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Transcelestial Technologies

AirTree Ventures backs Singapore startup Transcelestial Technologies in $2.5 million seed round

Airtree Ventures has participated in a $2.5 million seed round for Singapore startup Transcelestial Technologies, joining investors including Wavemaker Partners, which led the round, and 500 Startups.

Founded by Rohit Jha and Dr Mohammad Danesh in 2016, Transcelestial is building a space laser network that will use wireless laser communication and nanosatellites to deliver high speed internet, anywhere around the world. Its lasers can be mounted on nanosatellites, or structures on the ground to create a network.

Jha explained Transcelestial’s model aims to overcome the issues associated with established models of connectivity to ensure global connectivity in the next few decades.

“The average cost of transcontinental high bandwidth undersea cables ranges from over hundreds of millions to billions of dollars in capital expenditure, and tens of million dollars in annual maintenance. Existing wireless technologies have reached high levels of spectrum congestion leading to a limit on how much connectivity they can support,” Jha said.

With the funding raised last December, the startup has been put towards growing its team, along with further research and development.

Transcelestial has run a joint project with South Korea’s SK Telecom and the Telecom Infra Project’s (TIP) Ecosystem Acceleration Center (TEAC) Initiative, with its wireless fibre optics technology used to upgrade the backbone internet connectivity of a public library near Seoul.

John Henderson, partner at AirTree Ventures, said the firm has known Jha and Dr Danesh for sometime, having met them before they founded Transcelestial.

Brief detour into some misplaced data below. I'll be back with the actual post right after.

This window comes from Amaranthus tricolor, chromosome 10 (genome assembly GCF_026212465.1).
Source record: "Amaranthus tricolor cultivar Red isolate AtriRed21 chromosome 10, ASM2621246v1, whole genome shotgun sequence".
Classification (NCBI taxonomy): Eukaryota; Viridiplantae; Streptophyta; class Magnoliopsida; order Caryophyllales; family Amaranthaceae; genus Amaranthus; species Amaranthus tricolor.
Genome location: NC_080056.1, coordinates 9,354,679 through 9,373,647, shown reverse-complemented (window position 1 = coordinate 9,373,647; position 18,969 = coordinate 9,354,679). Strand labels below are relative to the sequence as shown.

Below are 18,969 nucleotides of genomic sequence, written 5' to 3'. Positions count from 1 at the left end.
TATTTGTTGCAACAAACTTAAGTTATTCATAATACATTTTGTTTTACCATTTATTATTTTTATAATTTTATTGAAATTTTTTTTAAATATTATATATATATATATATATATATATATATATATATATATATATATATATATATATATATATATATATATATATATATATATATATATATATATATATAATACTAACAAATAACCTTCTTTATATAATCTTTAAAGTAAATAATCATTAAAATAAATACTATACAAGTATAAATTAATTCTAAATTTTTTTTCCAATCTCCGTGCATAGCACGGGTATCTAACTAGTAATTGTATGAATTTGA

“They are a visionary team with a complementary skillset to a problem that they understand intimately,” he said.

The interest in the business from partners including SK Telecom gave AirTree the confidence that the startup was “really onto something meaningful”.

The technology could also have legs in Australia, Henderson said.  

“With its backbone challenges in rural territories, growing space agency, clear skies for satellite network testing and huge demand for connectivity – still not met by NBN and other telcos – Australia is a very strong market to bring on-board early,” he said.

“We believe laser transmission is the future of connectivity globally and in Australia and we are thrilled to be backing the team to build it.”

AirTree is the latest Australian VC to back a startup focused on connectivity.

Backed by Blackbird Ventures, Adelaide-founded Fleet Space Technologies is also looking to connect people: the startup aims to launch a network of more than 100 nanosatellites to create a global network enabling low-bandwidth connectivity for Internet of Things (IoT) devices.

The startup in July opened its mission control centre, which will operate 24 hours a day to track and receive data from nanosatellites. It is planning to launch two of its nanosatellites later this year.





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